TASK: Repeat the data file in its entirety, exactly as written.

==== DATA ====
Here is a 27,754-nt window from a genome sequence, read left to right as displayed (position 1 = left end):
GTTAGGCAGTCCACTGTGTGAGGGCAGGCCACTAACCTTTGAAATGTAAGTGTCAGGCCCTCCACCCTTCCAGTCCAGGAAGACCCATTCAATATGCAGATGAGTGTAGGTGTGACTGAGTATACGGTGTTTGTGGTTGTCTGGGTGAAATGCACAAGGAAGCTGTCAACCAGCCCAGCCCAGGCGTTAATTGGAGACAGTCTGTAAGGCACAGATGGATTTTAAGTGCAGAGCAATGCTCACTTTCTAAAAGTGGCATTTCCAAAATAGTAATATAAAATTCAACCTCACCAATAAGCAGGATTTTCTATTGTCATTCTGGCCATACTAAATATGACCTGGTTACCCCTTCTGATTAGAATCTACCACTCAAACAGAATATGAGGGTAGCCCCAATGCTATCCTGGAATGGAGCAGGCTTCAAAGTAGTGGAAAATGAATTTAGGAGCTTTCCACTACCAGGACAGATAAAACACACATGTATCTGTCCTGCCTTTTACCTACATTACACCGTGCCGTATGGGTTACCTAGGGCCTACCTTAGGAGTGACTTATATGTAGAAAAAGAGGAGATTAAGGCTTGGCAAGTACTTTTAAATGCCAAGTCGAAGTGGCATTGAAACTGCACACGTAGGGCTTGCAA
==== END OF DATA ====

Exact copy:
Here is a 27,754-nt window from a genome sequence, read left to right as displayed (position 1 = left end):
GTTAGGCAGTCCACTGTGTGAGGGCAGGCCACTAACCTTTGAAATGTAAGTGTCAGGCCCTCCACCCTTCCAGTCCAGGAAGACCCATTCAATATGCAGATGAGTGTAGGTGTGACTGAGTATACGGTGTTTGTGGTTGTCTGGGTGAAATGCACAAGGAAGCTGTCAACCAGCCCAGCCCAGGCGTTAATTGGAGACAGTCTGTAAGGCACAGATGGATTTTAAGTGCAGAGCAATGCTCACTTTCTAAAAGTGGCATTTCCAAAATAGTAATATAAAATTCAACCTCACCAATAAGCAGGATTTTCTATTGTCATTCTGGCCATACTAAATATGACCTGGTTACCCCTTCTGATTAGAATCTACCACTCAAACAGAATATGAGGGTAGCCCCAATGCTATCCTGGAATGGAGCAGGCTTCAAAGTAGTGGAAAATGAATTTAGGAGCTTTCCACTACCAGGACAGATAAAACACACATGTATCTGTCCTGCCTTTTACCTACATTACACCGTGCCGTATGGGTTACCTAGGGCCTACCTTAGGAGTGACTTATATGTAGAAAAAGAGGAGATTAAGGCTTGGCAAGTACTTTTAAATGCCAAGTCGAAGTGGCATTGAAACTGCACACGTAGGGCTTGCAA